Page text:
In a historical, game-changing decision for Catalan politics, the two parties that make up Convergence and Union (CiU) are going their separate ways after 37 years of nearly uninterrupted joint rule in the region.
“The CiU political project is over,” said Josep Rull, coordinator general for Democratic Convergence of Catalonia (CDC), at a press conference on Thursday. The party leader and regional premier, Artur Mas, was not present at the event.
The decision was made by CDC after the Democratic Union of Catalonia (UDC) refused to support its Catalan independence project. The pro-sovereignty drive led by Artur Mas, which came to a head with an unofficial referendum on self-rule last year, had already run into opposition from CDC’s longtime partner before this. Although both parties share a nationalist vision of Catalonia, UDC holds more moderate views, which fall short of independence.
How many more things need to break up before you will admit that unilateral independence is not feasible?”
Catalan Socialist leader Miquel Iceta to Artur Mas
Now, officials have confirmed that CiU will not be running jointly at the regional elections scheduled for September 27, which Convergence leaders see as a litmus test for their independence drive.
“We have ended a political project, and want the separation to take place on friendly terms,” added Rull at a press conference. “We’ll see how we do it, we don’t have a GPS for this.”
The partners now have to share out their common assets and reach deals on issues such as subsidies for elected officials and campaign airtime. But in the meantime, the quarreling has begun: UDC claims that it is CDC who broke the alliance, not the other way around.
Also up in the air is the future of Josep Antoni Duran i Lleida, until now the CiU spokesman in Spain’s lower house, the Congress of Deputies.
“We’ll have to figure out whether there will be one group in Congress or two, but we’ll decide that tomorrow,” said Rull. “Things will not be the same in Congress anymore.”
Rull said there is no going back on the breakup, although both former partners may still reach vote-by-vote agreements on specific issues.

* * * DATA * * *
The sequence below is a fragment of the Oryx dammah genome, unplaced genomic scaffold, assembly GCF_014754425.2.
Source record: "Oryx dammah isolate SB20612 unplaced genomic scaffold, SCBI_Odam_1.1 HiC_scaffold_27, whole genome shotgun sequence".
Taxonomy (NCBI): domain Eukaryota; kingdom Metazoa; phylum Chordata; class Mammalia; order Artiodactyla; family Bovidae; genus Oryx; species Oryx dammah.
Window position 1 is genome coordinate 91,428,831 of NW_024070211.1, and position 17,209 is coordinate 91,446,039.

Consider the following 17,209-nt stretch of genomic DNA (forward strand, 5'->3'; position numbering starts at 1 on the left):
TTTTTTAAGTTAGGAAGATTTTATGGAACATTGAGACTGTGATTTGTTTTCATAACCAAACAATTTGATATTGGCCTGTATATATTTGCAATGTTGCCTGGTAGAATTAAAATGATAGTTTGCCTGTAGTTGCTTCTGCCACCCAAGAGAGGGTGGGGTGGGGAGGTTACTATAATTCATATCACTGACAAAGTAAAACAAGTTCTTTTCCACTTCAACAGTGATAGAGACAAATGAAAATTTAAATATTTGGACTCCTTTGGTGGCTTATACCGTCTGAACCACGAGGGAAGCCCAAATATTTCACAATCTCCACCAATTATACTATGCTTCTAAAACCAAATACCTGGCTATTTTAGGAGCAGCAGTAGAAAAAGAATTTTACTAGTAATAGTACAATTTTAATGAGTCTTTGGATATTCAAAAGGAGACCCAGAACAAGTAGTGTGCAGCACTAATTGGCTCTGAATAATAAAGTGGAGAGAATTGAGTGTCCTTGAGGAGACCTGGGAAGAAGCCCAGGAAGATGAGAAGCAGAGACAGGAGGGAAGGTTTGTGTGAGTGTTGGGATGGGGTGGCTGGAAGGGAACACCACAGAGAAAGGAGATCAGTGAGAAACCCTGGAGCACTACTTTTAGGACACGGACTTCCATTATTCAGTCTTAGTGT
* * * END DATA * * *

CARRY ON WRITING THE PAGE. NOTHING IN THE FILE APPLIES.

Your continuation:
No introspection required
According to the regional premier, Artur Mas, this early government breakup should not lead to any soul-searching, as it is not the result of disagreements on everyday matters, but a lack of joint vision about the future.
“It’s not that we have systematically voted separately or anything like that, it’s that there is a fundamental discrepancy over a project," said Mas, who thanked the three UDC members of his Cabinet who will now be replaced, including his deputy Joana Ortega.
Meanwhile, opposition parties strongly criticized Mas for the government crisis and for the effects that his sovereignty drive is having on Catalan politics.
“Today we should ask for your immediate resignation and new elections, but there’s no time for that because we’re already having them in three months,” said Miquel Iceta, the leader of the Catalan Socialists, during question time at the Catalan assembly on Wednesday. “How many more things need to break up before you will admit that unilateral independence is not feasible? To divide Catalanism is to make Catalonia weaker.”
“Everything you touch gets divided and broken up,” said Alicia Sánchez-Camacho, leader of the Catalan branch of the Popular Party.
Ciudadanos leader Albert Rivera, who sits in the Catalan parliament, said that the independence drive is in retreat thanks to Mas’s decisions.
The only political leader who refrained from criticizing Mas was Oriol Junqueras of the Catalan Republican Left, a minority party that strongly supports the independence drive.